Still, in the quest to understand what makes a soldier go beyond what is expected of him, I found the bittersweet account of Staff Sargeant Edward Allen Carter Jr—and having to delve into that fateful day on Mar. 23, 1945, a date that would eventually earn him the prestigious valor medal, gives me the chills. Because, to cut the story short, Carter has endured multiple shots, for Pete’s sake! But his adrenaline and willpower to earn respect kept him alive with his presence of mind still intact. He managed to capture two remaining Nazi German soldiers, who he then walked back to his unit and interrogated in their native language along the way, all while bearing his wounds. Like serious, severe wounds. How on earth did he stay alive and walk like it was just another day at the office? If you’d tell me Carter was a superhuman, I’d sure as hell believe it!

Destined To Be A Soldier

Carter had a fascinating childhood. He was born in Los Angeles, California, in 1916 to missionary parents. At age 9, his family moved halfway across the globe to her mother’s hometown in Calcutta, India (now known as Kolkata), to start a church. A military base was stationed near their house, and it was there when young Edward started getting interested in the army. Growing up, he had an estranged relationship with his father and ran away from home twice. Eddie, however, managed to tame his rebellious nature and joined the military at 15. When his family was in Shanghai, he snuck out, enrolled in the Chinese Military Academy, and fought alongside the Chinese and British forces during the Japanese invasion in the early 1930s. He’d reached the rank of lieutenant, but his father discovered his enlistment and snitched his age. Nevertheless, this doesn’t stop young Ed from pursuing his military career. He eventually left Shanghai, traveled to Spain, and served the Abraham Lincoln Brigade of Americans as soon as he heard of the uprising against the fascists.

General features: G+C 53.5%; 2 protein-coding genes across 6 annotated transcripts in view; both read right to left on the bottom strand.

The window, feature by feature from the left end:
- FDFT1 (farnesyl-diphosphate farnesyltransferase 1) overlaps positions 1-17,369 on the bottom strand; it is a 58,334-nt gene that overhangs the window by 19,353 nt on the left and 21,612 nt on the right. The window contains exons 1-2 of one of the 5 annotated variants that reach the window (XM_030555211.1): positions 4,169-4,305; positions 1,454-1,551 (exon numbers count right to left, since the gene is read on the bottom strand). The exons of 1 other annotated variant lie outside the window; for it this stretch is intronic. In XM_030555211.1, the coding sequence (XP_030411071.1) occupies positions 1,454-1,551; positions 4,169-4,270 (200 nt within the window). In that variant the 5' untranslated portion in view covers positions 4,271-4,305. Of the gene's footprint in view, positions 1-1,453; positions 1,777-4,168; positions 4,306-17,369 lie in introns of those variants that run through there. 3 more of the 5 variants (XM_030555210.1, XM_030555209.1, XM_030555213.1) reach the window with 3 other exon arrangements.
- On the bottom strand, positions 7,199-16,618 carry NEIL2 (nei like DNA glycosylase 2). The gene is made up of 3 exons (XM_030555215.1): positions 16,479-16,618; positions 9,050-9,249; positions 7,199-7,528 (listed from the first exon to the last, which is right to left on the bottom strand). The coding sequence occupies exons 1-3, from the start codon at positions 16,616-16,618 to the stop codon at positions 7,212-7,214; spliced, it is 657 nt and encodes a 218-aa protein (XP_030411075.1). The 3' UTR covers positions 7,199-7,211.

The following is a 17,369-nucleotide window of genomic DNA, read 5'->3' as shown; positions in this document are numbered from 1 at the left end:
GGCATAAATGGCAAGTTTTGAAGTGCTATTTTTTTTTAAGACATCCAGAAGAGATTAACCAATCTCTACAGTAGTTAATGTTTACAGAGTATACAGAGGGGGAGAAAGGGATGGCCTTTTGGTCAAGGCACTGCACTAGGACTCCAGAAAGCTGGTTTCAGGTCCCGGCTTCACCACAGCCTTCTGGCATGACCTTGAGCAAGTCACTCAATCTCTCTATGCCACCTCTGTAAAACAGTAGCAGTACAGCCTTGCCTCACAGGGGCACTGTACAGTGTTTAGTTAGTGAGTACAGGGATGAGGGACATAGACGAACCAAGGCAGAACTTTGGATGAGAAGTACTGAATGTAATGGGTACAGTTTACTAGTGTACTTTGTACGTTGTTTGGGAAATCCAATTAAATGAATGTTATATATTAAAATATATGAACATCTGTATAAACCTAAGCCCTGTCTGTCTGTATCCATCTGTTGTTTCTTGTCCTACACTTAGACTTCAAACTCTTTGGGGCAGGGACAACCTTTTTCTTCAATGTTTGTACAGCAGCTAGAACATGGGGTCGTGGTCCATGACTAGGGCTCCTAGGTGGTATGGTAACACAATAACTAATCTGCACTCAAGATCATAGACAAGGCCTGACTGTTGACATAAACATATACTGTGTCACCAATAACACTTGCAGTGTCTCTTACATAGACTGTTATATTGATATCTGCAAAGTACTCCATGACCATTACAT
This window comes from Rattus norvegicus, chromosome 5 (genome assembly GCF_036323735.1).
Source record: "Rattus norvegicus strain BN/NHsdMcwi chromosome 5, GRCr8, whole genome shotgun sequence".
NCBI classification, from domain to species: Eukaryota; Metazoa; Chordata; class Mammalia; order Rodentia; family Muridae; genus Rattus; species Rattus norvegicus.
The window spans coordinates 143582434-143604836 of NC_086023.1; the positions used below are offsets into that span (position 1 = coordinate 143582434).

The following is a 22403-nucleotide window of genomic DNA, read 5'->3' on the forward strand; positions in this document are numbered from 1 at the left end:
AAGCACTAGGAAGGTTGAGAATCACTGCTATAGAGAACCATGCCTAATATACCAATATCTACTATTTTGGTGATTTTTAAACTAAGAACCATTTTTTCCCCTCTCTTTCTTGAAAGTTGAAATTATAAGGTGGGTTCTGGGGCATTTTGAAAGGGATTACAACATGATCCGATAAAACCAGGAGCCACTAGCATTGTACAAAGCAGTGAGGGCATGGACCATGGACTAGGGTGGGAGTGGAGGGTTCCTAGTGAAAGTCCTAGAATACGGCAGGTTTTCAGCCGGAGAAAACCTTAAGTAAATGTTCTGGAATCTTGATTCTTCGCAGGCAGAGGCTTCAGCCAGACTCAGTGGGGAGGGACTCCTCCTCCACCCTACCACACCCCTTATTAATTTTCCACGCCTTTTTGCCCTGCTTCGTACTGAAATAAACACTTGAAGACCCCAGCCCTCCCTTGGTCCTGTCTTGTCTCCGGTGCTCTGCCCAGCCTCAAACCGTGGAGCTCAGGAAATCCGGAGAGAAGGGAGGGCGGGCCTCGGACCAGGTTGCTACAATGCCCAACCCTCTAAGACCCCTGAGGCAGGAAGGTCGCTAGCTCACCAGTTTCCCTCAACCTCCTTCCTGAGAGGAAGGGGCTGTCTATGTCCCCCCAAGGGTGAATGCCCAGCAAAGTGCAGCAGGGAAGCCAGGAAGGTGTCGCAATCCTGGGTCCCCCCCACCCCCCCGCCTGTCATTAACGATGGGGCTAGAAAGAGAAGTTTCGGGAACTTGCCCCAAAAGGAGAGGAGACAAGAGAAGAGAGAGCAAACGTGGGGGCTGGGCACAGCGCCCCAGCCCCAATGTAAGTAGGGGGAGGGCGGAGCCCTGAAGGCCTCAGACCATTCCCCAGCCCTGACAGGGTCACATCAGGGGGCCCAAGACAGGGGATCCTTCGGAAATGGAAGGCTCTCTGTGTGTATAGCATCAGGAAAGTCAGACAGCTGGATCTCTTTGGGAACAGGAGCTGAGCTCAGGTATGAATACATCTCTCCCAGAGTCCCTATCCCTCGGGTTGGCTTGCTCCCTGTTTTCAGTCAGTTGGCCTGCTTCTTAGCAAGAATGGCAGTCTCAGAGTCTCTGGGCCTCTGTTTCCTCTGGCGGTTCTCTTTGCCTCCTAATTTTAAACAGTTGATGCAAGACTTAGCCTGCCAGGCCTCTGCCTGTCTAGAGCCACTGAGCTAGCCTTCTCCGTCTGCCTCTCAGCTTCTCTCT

With this history in mind, it was safe to say that Carter was already an experienced warrior when he enlisted in the U.S. Army in September 1941 during the Second World War. He was eager to serve the frontlines, but all these came crashing down when 1) his previous socialist involvement in China and Spain was unraveled and 2) because he was black. It was ironic that World War II broke out because the world was trying to stop and eradicate the racism that Hitler instilled among his men—yet, the armed forces fighting the said war were segregated.

Regardless, Carter persevered and settled to conform to his assigned position. He was a Staff Sargeant when the call for additional manpower was disseminated following the horrific casualty loss in the Battle of Bulge. Carter knew, as grim as this may sound, that this was his chance to join the frontline finally. So, he volunteered alongside other Black soldiers of over 4,000 on the condition that they would be all stripped from their ranks and serve as privates, to which he begrudgingly complied.

That Fateful Day of Mar. 23

On Mar. 23, 1945, Private Carter found himself on top of a tank with his men slowly traversing across the Rhineland en route to Germany for scouting when they were suddenly bombarded. Carter was quick to his feet, docked for covers, and scanned the open field, where he spotted a large warehouse in the middle. A few yards from the house were a combination of bazooka, enemy infantry, and the feared 88-mm gun that could take down their tanks. Knowing this, he stepped up and volunteered to eliminate the threat. He led a three-person team to further scout the area, and almost immediately, they were greeted with intense firing that killed two fellow soldiers and the third one wounded. Despite his wounds and the fact that he is now alone, Carter proceeded with the mission, using the grassy field to his advantage. He stayed low in the area for two hours which was fruitful considering he shot down six of the eight-man German squad and captured the remaining two who surrendered to him. Finally, he reached his unit and relayed valuable intel that would lead to a successful operation.